The last half of the class is devoted to cooking, because eating plant-based foods doesn’t mean you’re limited to eating salads for the rest of your life. In fact, Eherenman likes to show how expansive the food choices are in the recipes he shares: cheese-like sauces with cashews as their base, low-fat salad dressings including a dairy-free ranch, hearty soups and stews, bean salads, chili, and main dishes like his Curried Cauliflower, Yams and Peas (see recipe, this page). 

Students agree the food tastes delicious. At a recent class potluck, the fare included stuffed grape leaves, calzones, apple burritos, a black bean-polenta casserole, a hearty stew and a kale and beet salad.

Learning and sharing new recipes is just one advantage of the class, say Glen and Jeanne Carroll, who were in Eherenman’s first Homer class. There’s also the camaraderie of the class and more people to connect with to help provide accountability and encouragement for sticking with the lifestyle.

Not to mention, “you really do feel better,” they say.

Eherenman steers clear of words like “vegetarian” and “vegan” and encourages students to do the same. The words mean different things to people and technically a person could fill up on soda pop and fast-food fries and still be a “vegan,” he says.

That’s why the PCRM classes stick to a description like “plant-based whole foods” to identify the optimal fuel for the human body.

“You think politics and religion are tough subjects. Try talking about food,” Eherenman tells his class. 

While Eherenman is passionate about his topic, he tells his students he’s no food evangelist. He’s not out to convert them, just to give them good science-based research not funded by the meat or dairy industry. Once they have the facts, they’re better equipped to make wise decisions about the food they put in their bodies.

He’s also not the food police. Should his students bump into him in the grocery store one Saturday morning with their shopping cart loaded with frozen pizza and Ben and Jerry’s ice cream, they don’t have to lie and say they’re shopping for their Uncle Bob.

“It’s not about what’s right or wrong. It’s about what’s working for you,” he says.

When pressed to give someone just one thing they can do to improve their nutrition, he doesn’t hesitate: Cut out dairy. Milk is only the perfect food for baby cows, not humans. And cows get their calcium from plants anyway, he says.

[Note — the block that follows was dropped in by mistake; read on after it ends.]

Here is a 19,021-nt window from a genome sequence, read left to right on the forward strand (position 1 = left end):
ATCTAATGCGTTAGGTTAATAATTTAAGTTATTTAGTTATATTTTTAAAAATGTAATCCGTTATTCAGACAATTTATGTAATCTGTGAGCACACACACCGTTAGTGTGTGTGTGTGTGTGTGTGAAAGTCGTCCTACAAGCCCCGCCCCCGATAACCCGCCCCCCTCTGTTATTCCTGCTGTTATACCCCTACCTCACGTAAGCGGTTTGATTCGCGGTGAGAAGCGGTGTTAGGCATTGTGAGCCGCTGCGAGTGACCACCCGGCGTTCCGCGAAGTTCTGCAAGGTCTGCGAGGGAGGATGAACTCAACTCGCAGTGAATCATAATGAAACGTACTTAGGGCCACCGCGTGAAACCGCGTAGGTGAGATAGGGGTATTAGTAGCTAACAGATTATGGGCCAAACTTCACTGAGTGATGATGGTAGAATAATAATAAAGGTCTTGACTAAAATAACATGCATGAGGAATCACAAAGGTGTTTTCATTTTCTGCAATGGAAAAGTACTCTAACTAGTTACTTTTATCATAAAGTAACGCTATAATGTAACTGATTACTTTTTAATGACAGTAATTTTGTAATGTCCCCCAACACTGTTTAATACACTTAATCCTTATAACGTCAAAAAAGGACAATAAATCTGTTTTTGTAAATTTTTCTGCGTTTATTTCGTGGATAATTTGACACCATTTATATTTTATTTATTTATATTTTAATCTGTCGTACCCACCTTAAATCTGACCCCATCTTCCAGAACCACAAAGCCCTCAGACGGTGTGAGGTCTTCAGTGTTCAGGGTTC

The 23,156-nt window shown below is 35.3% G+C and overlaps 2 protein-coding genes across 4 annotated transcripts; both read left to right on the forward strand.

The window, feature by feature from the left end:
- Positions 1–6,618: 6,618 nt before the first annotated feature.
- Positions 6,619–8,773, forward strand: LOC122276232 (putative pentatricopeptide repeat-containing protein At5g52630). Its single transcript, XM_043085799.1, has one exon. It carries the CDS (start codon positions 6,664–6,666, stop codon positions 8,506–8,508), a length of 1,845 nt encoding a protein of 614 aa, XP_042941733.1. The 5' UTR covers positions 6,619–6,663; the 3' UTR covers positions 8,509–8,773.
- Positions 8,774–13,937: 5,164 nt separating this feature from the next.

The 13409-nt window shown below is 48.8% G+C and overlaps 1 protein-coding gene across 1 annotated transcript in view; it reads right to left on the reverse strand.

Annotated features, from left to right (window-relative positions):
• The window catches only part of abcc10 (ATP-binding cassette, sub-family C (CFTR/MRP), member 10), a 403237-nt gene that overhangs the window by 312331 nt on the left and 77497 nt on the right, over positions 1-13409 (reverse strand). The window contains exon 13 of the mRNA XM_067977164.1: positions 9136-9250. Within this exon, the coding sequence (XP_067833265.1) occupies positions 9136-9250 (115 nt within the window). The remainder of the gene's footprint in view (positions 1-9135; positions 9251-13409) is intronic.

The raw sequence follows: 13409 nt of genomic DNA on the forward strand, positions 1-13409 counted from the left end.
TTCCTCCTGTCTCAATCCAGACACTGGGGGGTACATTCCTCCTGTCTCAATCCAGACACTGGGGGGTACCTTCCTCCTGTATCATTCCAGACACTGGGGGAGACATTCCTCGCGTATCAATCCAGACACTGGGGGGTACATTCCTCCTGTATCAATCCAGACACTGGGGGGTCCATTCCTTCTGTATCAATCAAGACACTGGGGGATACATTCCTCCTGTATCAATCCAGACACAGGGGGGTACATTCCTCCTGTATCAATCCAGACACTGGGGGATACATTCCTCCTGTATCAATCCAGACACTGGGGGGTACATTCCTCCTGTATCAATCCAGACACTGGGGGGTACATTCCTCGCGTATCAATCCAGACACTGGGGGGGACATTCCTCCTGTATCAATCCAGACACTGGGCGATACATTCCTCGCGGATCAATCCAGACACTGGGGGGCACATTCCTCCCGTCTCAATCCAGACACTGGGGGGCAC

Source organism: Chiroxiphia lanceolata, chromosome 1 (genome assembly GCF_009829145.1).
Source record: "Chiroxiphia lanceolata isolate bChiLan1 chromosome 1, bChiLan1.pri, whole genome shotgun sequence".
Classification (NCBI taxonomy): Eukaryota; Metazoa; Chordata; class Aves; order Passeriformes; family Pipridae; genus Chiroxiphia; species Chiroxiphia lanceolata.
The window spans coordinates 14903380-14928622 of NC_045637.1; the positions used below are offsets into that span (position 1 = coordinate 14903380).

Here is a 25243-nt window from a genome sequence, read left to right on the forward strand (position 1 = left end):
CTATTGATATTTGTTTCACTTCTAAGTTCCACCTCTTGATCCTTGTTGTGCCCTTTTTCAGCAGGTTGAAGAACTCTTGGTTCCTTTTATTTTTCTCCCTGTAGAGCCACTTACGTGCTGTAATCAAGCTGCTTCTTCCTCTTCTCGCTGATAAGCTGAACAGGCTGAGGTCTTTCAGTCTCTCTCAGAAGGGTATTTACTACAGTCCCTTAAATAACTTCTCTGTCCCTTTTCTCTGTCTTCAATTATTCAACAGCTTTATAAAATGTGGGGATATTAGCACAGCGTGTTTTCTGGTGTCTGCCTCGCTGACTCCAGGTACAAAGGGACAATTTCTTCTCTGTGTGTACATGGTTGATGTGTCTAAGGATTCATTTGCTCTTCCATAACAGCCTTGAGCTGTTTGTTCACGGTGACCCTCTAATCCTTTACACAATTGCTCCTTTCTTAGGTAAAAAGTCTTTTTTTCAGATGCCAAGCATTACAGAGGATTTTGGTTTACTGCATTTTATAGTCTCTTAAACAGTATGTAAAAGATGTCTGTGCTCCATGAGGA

Still skeptical about the benefits of a plant-based, whole-foods way of life? 

The numbers don’t lie, says Eherenman. He encourages his students to get blood panels — like what’s offered at the Health Fair — before and after the class, so they can see the results themselves.

He also encourages everyone who will listen not to shortchange themselves by not giving plant-based, whole foods a test drive: “I’ve never had one person who’s taken the class, who has gained weight or whose cholesterol went up and who didn’t love the food. … Our bodies are self-healing if we give them the right fuel. Saturated fat and dietary cholesterol are not our friends. “What you eat is one of the mostimportant decisions you will ever make. For longevity and quality of life,choose vegetables, fruits, whole grains and legumes.”


For more information or to be notified of upcoming classes, go to

Homer News Editor and Publisher Lori Evans was a student in Eherenman’s most recent Food for Life class.

Curried Cauliflower, Yams, and Peas


1/4 cup vegetable broth or water – add more as needed while cooking

1 large onion, chopped

4 cloves garlic, minced

2 Tablespoons minced fresh ginger

1 Tablespoon pickled or fresh jalapeno pepper, minced

1 cup roasted diced tomatoes or tomato sauce

1/2 cup raisins

1 teaspoon cumin

1 teaspoon turmeric

1/4 teaspoon ground coriander

1/4 cup chopped fresh cilantro

1 Tablespoon reduced-sodium soy sauce

2 small yams or sweet potatoes, cut into 1/2 inch cubes

1/2 head cauliflower, separated into florets

2 cups fresh or frozen green peas, thawed


1.  Heat broth or water in a large skillet over medium heat. Put in the onion, garlic, ginger, and hot pepper. Sauté for 5 – 6 minutes. Stir in 3 tablespoons broth water and cook for 3 minutes.


2. Stir in tomato diced tomatoes or tomato sauce, raisins, coriander, cumin, turmeric, cilantro, soy sauce, and yams or sweet potatoes.  Cook for 15 minutes.


3. Add the cauliflower, cover, and simmer for 15 to 20 minutes. Add peas and cook for 5 additional minutes.


Note:  If you use frozen cauliflower, it just needs to be heated up as it is already cooked. If the cauliflower and peas have already thawed, it just takes a few minutes to heat them after the sweet potatoes are done.